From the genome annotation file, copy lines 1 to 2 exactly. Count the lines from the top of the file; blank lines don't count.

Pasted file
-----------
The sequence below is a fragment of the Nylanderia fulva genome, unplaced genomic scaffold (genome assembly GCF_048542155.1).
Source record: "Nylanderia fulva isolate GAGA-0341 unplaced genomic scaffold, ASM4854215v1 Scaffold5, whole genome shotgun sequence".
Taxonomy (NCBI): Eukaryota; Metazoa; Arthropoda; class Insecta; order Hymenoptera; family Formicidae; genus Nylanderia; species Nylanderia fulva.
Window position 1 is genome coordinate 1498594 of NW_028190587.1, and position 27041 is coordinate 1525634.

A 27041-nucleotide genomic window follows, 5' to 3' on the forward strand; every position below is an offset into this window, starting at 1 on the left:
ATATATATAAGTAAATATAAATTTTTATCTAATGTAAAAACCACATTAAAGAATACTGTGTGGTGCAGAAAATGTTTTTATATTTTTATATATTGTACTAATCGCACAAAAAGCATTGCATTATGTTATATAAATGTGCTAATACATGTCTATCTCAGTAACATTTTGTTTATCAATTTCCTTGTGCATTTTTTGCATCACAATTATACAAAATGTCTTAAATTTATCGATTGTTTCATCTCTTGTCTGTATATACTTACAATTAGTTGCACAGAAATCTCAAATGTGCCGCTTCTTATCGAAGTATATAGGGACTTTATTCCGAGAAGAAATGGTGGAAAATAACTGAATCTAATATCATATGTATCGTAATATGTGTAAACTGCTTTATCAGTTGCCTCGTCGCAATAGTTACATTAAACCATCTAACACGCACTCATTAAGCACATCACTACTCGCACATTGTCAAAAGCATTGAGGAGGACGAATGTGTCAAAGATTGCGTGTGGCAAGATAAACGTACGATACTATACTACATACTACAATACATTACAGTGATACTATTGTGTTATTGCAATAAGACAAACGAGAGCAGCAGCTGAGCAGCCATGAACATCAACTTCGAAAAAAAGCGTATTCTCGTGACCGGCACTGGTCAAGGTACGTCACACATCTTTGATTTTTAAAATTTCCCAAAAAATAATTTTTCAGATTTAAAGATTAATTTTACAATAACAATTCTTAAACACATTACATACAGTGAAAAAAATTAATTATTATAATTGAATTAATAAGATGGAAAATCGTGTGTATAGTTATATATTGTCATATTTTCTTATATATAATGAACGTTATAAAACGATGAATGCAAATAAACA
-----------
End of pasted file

The sequence below is a fragment of the Nylanderia fulva genome, unplaced genomic scaffold (genome assembly GCF_048542155.1).
Source record: "Nylanderia fulva isolate GAGA-0341 unplaced genomic scaffold, ASM4854215v1 Scaffold5, whole genome shotgun sequence".